For more than a decade, Pixar animation was the studio that could do no wrong. Each concept was more original than the last, from toys that come to life to the monsters hiding under your bed to a world under the sea, Pixar’s concepts, visuals and storytellings were light years ahead of anything else out there. They never had a serious competitor, in fact, until Dreamworks launched the Shrek series in 2001.
But everything comes to an end one day.
This past summer, Pixar released another big-budget, high-concept computer-generated film. The concept behind Cars of a car-centric world that centered within the sport of Nascar racing was questioned by fans from the get-go. Was this too limited an appeal base for fans of the prior films? Well, Nascar is one of the biggest sports in the world. Would it be too difficult to identify with an inanimate object as opposed to a living animal or human such as past films like Bug’s Life or Incredibles? Pixar can make you love anything, right?
Although Cars was generally well-received and still better than most of the competition, it was a far cry from Pixar’s best work, quickly finding its spot as the least favorite Pixar film, even when judged by die-hard fans. With a domestic take of nearly $250 million, Cars was far from a financial disappointment, although those numbers were well below expectations.
It’s still got the terrific visuals, which Pixar can do better than anyone else. It’s still got some laughs and a few clever characters. A few sequences are pretty clever, but there isn’t enough.
So what went wrong? Quite simply, Cars just isn’t that great of a film. The characters aren’t as identifiable or memorable as any of the others. The dialogue and script just isn’t up to snuff. Seriously, how many times can I hear Owen Wilson say, “I’m Lighting McQueen!” The film is far too long, with a middle section that, although it may contain some cute references to retro 50’s diners and tailfins, is just far too long, dragging the film down and losing the kids’ attention.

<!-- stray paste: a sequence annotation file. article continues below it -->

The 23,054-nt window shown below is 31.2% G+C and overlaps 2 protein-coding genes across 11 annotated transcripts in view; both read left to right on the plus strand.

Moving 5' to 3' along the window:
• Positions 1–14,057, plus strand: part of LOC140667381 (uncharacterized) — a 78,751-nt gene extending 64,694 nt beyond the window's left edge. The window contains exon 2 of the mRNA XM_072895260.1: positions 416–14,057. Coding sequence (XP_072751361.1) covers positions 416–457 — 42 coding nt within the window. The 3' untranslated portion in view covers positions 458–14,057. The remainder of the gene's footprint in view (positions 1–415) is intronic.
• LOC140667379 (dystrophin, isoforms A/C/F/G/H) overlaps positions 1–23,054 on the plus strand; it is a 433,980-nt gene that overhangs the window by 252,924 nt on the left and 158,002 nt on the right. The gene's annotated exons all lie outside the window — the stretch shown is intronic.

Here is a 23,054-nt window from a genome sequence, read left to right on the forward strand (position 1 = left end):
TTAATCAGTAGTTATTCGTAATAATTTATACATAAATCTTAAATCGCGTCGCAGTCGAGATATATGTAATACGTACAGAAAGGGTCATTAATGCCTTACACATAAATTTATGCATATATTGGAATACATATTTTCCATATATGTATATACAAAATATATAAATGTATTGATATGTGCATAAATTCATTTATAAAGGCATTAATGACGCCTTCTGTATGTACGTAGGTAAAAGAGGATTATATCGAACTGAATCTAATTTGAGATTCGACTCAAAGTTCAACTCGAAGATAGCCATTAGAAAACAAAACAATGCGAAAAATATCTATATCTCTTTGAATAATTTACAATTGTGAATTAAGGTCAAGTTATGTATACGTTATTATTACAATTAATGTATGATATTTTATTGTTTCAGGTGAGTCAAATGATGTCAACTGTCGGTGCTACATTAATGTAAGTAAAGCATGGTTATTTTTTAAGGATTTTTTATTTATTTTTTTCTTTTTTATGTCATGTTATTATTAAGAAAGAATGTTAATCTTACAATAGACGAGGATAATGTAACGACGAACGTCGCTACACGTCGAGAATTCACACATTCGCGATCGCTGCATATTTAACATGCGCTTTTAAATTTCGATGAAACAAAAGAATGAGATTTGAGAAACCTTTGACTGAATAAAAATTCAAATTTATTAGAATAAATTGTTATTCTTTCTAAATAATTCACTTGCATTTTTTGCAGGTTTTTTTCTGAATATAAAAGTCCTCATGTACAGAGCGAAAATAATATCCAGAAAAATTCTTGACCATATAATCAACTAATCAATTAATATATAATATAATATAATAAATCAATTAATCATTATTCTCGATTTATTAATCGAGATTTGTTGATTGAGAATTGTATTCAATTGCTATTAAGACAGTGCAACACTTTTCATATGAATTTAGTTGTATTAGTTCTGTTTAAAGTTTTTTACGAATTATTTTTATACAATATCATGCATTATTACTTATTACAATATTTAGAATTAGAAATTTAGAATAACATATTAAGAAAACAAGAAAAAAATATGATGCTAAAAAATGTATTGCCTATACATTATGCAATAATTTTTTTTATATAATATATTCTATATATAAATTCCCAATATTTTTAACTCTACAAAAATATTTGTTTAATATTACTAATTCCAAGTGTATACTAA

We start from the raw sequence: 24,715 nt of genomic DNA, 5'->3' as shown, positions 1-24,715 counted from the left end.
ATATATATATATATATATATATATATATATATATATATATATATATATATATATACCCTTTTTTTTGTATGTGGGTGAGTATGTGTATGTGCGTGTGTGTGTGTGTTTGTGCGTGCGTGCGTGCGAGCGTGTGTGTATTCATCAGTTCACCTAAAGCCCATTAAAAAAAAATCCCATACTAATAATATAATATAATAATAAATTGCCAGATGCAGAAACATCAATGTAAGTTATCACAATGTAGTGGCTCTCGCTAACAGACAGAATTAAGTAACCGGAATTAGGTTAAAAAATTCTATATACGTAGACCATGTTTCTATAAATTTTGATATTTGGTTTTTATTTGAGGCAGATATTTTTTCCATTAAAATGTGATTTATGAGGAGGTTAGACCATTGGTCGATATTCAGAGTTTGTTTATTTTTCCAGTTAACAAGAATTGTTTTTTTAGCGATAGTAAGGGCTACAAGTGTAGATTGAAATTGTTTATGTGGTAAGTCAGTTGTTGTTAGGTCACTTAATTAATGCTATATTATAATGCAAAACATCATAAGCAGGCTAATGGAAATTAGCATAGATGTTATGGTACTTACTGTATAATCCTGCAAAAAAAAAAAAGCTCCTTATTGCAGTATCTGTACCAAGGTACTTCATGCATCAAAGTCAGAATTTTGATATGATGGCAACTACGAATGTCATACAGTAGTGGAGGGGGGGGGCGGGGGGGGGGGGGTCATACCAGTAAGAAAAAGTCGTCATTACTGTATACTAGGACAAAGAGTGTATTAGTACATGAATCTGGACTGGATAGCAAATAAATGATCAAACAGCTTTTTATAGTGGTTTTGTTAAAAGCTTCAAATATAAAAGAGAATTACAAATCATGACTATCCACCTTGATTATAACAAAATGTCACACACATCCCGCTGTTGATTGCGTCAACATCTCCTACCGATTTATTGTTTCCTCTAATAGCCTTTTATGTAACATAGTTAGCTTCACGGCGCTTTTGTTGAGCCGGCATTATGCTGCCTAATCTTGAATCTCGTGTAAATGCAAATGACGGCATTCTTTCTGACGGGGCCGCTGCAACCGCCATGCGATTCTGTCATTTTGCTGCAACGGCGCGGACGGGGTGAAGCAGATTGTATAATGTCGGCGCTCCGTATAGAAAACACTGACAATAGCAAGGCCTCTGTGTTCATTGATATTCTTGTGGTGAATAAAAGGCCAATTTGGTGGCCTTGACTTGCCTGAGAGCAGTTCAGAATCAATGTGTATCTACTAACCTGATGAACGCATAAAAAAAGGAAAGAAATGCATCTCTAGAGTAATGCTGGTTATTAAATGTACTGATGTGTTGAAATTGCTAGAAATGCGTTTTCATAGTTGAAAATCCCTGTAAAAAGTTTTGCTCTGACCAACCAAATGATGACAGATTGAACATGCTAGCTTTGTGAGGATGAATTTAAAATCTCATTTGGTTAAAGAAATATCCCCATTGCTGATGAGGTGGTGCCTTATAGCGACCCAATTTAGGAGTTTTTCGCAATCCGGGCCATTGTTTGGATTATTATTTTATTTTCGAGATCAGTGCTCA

Sure, kids still like anything and will be entertained enough, but does this have the beloved repeatability of Nemo or Incredibles? That answer can best be summed up by my girlfriend’s four-year-old nephew. Having already bought the toys weeks before seeing the film, young Jonathan stared at the film in a stupor when it was released in July. Upon theater exit, when mom asked what he thought of the movie, he responded, “What movie?” before asking to watch Finding Nemo again on the ride home.
Reelz.com Score: 6
What’s On the Disc
”Mater and the Ghostlight” is an animated short featuring the Cars characters and running about seven minutes. Mater (Larry the Cable Guy) is running around town scaring the characters from the film until he and the others are told the camp side story of “The Ghostlight” by Doc Hudson. Strangely enough, it doesn’t sound like Paul Newman voiced Hudson for this segment.
”One Man Band” is a short film about a little girl named Tippy who encounters two street musicians competing for her money.
”Inspiration For Cars” is a 16-minute documentary on the inspiration and preparation for making Cars. It features interviews with Pixar head John Lasseter as well as others behind the Pixar magic.
Finally, we have a pretty extensive collection of deleted scenes. There are four sequences in all totaling up at about ten and a half minutes of previously unseen footage.